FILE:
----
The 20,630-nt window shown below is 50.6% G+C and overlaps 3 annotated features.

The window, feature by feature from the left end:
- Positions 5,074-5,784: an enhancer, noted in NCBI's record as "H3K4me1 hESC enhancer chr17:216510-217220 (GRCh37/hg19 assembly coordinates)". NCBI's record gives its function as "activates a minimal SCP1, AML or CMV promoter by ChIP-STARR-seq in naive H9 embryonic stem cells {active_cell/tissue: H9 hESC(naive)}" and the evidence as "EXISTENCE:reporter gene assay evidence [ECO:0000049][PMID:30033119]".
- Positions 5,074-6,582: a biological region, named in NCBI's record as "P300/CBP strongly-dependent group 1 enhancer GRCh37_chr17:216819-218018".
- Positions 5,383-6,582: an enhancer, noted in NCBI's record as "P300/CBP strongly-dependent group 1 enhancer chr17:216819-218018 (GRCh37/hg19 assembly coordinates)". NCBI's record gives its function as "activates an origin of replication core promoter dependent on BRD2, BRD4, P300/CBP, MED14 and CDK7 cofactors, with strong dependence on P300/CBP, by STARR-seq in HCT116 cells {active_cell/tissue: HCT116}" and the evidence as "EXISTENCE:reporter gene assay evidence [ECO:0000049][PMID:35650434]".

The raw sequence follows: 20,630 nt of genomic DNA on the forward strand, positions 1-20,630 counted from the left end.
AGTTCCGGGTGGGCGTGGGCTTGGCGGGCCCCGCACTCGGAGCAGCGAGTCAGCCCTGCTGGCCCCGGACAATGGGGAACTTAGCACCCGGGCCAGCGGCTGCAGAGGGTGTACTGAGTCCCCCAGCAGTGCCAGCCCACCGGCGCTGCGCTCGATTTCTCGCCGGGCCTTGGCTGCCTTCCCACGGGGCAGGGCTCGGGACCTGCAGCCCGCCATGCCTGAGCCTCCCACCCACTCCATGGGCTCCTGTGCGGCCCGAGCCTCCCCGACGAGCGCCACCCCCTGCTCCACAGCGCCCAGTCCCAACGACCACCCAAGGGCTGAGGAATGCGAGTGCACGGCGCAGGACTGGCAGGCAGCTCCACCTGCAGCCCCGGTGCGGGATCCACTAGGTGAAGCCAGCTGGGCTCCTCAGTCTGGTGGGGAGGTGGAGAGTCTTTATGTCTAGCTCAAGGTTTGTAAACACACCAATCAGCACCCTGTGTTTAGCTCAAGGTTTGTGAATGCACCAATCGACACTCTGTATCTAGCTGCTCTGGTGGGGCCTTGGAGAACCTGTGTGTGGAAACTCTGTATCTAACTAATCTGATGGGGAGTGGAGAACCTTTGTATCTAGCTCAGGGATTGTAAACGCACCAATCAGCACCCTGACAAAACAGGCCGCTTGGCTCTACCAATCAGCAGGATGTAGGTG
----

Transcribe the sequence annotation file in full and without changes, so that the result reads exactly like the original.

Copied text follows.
The 20,630-nt window shown below is 50.6% G+C and overlaps 3 annotated features.

The window, feature by feature from the left end:
- Positions 5,074-5,784: an enhancer, noted in NCBI's record as "H3K4me1 hESC enhancer chr17:216510-217220 (GRCh37/hg19 assembly coordinates)". NCBI's record gives its function as "activates a minimal SCP1, AML or CMV promoter by ChIP-STARR-seq in naive H9 embryonic stem cells {active_cell/tissue: H9 hESC(naive)}" and the evidence as "EXISTENCE:reporter gene assay evidence [ECO:0000049][PMID:30033119]".
- Positions 5,074-6,582: a biological region, named in NCBI's record as "P300/CBP strongly-dependent group 1 enhancer GRCh37_chr17:216819-218018".
- Positions 5,383-6,582: an enhancer, noted in NCBI's record as "P300/CBP strongly-dependent group 1 enhancer chr17:216819-218018 (GRCh37/hg19 assembly coordinates)". NCBI's record gives its function as "activates an origin of replication core promoter dependent on BRD2, BRD4, P300/CBP, MED14 and CDK7 cofactors, with strong dependence on P300/CBP, by STARR-seq in HCT116 cells {active_cell/tissue: HCT116}" and the evidence as "EXISTENCE:reporter gene assay evidence [ECO:0000049][PMID:35650434]".

The raw sequence follows: 20,630 nt of genomic DNA on the forward strand, positions 1-20,630 counted from the left end.
AGTTCCGGGTGGGCGTGGGCTTGGCGGGCCCCGCACTCGGAGCAGCGAGTCAGCCCTGCTGGCCCCGGACAATGGGGAACTTAGCACCCGGGCCAGCGGCTGCAGAGGGTGTACTGAGTCCCCCAGCAGTGCCAGCCCACCGGCGCTGCGCTCGATTTCTCGCCGGGCCTTGGCTGCCTTCCCACGGGGCAGGGCTCGGGACCTGCAGCCCGCCATGCCTGAGCCTCCCACCCACTCCATGGGCTCCTGTGCGGCCCGAGCCTCCCCGACGAGCGCCACCCCCTGCTCCACAGCGCCCAGTCCCAACGACCACCCAAGGGCTGAGGAATGCGAGTGCACGGCGCAGGACTGGCAGGCAGCTCCACCTGCAGCCCCGGTGCGGGATCCACTAGGTGAAGCCAGCTGGGCTCCTCAGTCTGGTGGGGAGGTGGAGAGTCTTTATGTCTAGCTCAAGGTTTGTAAACACACCAATCAGCACCCTGTGTTTAGCTCAAGGTTTGTGAATGCACCAATCGACACTCTGTATCTAGCTGCTCTGGTGGGGCCTTGGAGAACCTGTGTGTGGAAACTCTGTATCTAACTAATCTGATGGGGAGTGGAGAACCTTTGTATCTAGCTCAGGGATTGTAAACGCACCAATCAGCACCCTGACAAAACAGGCCGCTTGGCTCTACCAATCAGCAGGATGTAGGTG